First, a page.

The New Jersey State Department of Health actually responded to our attorney's request in record time, and without a fight. We're guessing that they probably looked her up online and realized we'd hired the most badass OPRA attorney in the state, and then wisely decided not to stonewall or ignore us.
This was a far cry from their attitude a year ago when genealogist Alec Ferretti tried to get a copy of the very same death index from the New Jersey Department of Health on his own. Oh no, said an attorney for the state to Alec, we can't just give you a copy of the death index! Why, we have rules about mortality data, and privacy! So very many rules!
Well, this is why Reclaim The Records is constantly fundraising so that we can hire attorneys — because while the various state Freedom of Information laws are supposed to treat all citizens fairly, in practice it seems that the citizens with attorneys get treated just a little better.
So, we drafted a new OPRA request, and our attorney sent it out under her name, and this time the state didn't fight us. Funny how that works, right?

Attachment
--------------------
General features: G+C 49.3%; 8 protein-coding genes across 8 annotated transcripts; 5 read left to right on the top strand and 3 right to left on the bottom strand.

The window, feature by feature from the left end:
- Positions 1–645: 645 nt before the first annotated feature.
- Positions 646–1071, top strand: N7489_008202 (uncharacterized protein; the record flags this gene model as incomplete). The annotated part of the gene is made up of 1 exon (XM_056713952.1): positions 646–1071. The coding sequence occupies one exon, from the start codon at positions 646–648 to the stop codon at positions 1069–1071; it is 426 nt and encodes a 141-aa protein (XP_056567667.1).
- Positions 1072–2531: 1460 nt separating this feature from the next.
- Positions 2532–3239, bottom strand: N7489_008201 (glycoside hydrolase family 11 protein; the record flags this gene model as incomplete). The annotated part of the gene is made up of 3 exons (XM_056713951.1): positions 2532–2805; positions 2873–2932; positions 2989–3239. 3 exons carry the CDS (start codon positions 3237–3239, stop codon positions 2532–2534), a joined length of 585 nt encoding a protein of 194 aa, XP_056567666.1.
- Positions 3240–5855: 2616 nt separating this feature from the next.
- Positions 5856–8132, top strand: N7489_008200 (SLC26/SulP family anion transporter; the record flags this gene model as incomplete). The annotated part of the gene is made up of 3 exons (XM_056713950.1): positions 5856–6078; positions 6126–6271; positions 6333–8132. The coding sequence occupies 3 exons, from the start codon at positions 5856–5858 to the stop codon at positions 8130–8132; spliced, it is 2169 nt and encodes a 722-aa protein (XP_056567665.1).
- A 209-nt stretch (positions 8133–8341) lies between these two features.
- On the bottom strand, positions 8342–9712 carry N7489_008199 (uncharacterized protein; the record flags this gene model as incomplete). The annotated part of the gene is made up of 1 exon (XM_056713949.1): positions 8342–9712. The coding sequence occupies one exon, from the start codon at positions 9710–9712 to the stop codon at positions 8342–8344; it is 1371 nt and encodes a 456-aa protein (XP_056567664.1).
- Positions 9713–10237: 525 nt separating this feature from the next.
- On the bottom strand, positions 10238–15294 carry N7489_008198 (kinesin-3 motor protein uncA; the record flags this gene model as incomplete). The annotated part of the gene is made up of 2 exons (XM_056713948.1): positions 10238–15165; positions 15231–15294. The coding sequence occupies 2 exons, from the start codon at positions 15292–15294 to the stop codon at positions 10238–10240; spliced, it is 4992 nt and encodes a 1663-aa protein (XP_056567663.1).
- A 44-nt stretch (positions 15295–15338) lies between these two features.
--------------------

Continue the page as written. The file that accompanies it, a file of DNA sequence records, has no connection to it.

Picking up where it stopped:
Anyway, the New Jersey Department of Health sent us every death index record they had, delivered as files on a USB stick. But it turns out that even the state Department of Health, who are legally required to keep these records, don't actually have all of them anymore. Even though that's, like, their job.
We were able to get all of the New Jersey death index records for about half of 1920-1924, all of 1925-1929, and then from 1949 to 2017! The files prior to 2001 are available in PDF format, each of them scanned images of typeset pages and old dot-matrix printouts. And the newer files from 2001-2017 are in two text spreadsheet (.CSV) files exported from the state's own databases, and are text-searchable immediately.
But come on, who wants to sit and tediously search through spreadsheets? Nah, let's do something better with all that data.
Your one-stop shop for everything you ever wanted to know about the New Jersey Death Index, with a searchable database of over 1.2 million records for 2001-2017 and direct links to over 500,000 digital images for the not-yet-transcribed 1901-2000 data. It's all there and it's all free, free, free!What can I say more than that?